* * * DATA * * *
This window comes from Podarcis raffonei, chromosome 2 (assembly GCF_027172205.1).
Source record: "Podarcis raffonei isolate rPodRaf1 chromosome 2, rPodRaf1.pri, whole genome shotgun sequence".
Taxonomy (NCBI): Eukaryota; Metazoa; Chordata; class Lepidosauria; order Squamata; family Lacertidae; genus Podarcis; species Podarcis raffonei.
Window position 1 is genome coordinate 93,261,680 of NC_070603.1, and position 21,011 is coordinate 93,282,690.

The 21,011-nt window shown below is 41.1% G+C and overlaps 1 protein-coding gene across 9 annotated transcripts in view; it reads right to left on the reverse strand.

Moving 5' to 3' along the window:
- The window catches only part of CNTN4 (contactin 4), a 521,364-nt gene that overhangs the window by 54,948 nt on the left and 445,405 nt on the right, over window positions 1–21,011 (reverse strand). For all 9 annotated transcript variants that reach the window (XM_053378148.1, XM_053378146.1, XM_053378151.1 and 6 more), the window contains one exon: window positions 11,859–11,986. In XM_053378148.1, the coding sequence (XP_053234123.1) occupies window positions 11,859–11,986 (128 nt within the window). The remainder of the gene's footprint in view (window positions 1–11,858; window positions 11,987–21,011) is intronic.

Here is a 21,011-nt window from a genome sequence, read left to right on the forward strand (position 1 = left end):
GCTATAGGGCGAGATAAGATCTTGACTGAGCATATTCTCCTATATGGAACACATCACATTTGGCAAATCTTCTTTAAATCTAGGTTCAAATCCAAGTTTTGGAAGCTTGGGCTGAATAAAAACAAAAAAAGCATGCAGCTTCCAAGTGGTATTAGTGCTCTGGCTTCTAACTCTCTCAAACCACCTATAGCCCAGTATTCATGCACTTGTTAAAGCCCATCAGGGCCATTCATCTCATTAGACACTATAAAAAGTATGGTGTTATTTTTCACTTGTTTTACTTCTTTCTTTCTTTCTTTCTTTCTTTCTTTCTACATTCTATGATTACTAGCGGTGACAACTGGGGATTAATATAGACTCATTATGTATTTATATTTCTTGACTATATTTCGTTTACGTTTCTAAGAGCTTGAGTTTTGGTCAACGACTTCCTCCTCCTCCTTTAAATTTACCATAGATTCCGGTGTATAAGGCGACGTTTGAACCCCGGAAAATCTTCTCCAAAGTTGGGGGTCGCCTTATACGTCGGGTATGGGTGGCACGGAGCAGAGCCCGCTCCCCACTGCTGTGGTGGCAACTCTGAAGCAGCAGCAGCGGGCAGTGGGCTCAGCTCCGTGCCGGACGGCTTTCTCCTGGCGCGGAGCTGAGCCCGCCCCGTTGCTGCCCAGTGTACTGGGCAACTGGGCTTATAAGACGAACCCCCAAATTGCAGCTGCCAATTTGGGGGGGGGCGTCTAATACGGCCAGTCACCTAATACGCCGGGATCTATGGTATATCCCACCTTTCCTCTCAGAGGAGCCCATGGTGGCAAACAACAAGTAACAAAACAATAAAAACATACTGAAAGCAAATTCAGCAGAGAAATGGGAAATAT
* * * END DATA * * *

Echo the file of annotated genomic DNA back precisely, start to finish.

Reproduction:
This window comes from Podarcis raffonei, chromosome 2 (assembly GCF_027172205.1).
Source record: "Podarcis raffonei isolate rPodRaf1 chromosome 2, rPodRaf1.pri, whole genome shotgun sequence".
Taxonomy (NCBI): Eukaryota; Metazoa; Chordata; class Lepidosauria; order Squamata; family Lacertidae; genus Podarcis; species Podarcis raffonei.
Window position 1 is genome coordinate 93,261,680 of NC_070603.1, and position 21,011 is coordinate 93,282,690.

The 21,011-nt window shown below is 41.1% G+C and overlaps 1 protein-coding gene across 9 annotated transcripts in view; it reads right to left on the reverse strand.

Moving 5' to 3' along the window:
- The window catches only part of CNTN4 (contactin 4), a 521,364-nt gene that overhangs the window by 54,948 nt on the left and 445,405 nt on the right, over window positions 1–21,011 (reverse strand). For all 9 annotated transcript variants that reach the window (XM_053378148.1, XM_053378146.1, XM_053378151.1 and 6 more), the window contains one exon: window positions 11,859–11,986. In XM_053378148.1, the coding sequence (XP_053234123.1) occupies window positions 11,859–11,986 (128 nt within the window). The remainder of the gene's footprint in view (window positions 1–11,858; window positions 11,987–21,011) is intronic.

Here is a 21,011-nt window from a genome sequence, read left to right on the forward strand (position 1 = left end):
GCTATAGGGCGAGATAAGATCTTGACTGAGCATATTCTCCTATATGGAACACATCACATTTGGCAAATCTTCTTTAAATCTAGGTTCAAATCCAAGTTTTGGAAGCTTGGGCTGAATAAAAACAAAAAAAGCATGCAGCTTCCAAGTGGTATTAGTGCTCTGGCTTCTAACTCTCTCAAACCACCTATAGCCCAGTATTCATGCACTTGTTAAAGCCCATCAGGGCCATTCATCTCATTAGACACTATAAAAAGTATGGTGTTATTTTTCACTTGTTTTACTTCTTTCTTTCTTTCTTTCTTTCTTTCTTTCTACATTCTATGATTACTAGCGGTGACAACTGGGGATTAATATAGACTCATTATGTATTTATATTTCTTGACTATATTTCGTTTACGTTTCTAAGAGCTTGAGTTTTGGTCAACGACTTCCTCCTCCTCCTTTAAATTTACCATAGATTCCGGTGTATAAGGCGACGTTTGAACCCCGGAAAATCTTCTCCAAAGTTGGGGGTCGCCTTATACGTCGGGTATGGGTGGCACGGAGCAGAGCCCGCTCCCCACTGCTGTGGTGGCAACTCTGAAGCAGCAGCAGCGGGCAGTGGGCTCAGCTCCGTGCCGGACGGCTTTCTCCTGGCGCGGAGCTGAGCCCGCCCCGTTGCTGCCCAGTGTACTGGGCAACTGGGCTTATAAGACGAACCCCCAAATTGCAGCTGCCAATTTGGGGGGGGGCGTCTAATACGGCCAGTCACCTAATACGCCGGGATCTATGGTATATCCCACCTTTCCTCTCAGAGGAGCCCATGGTGGCAAACAACAAGTAACAAAACAATAAAAACATACTGAAAGCAAATTCAGCAGAGAAATGGGAAATAT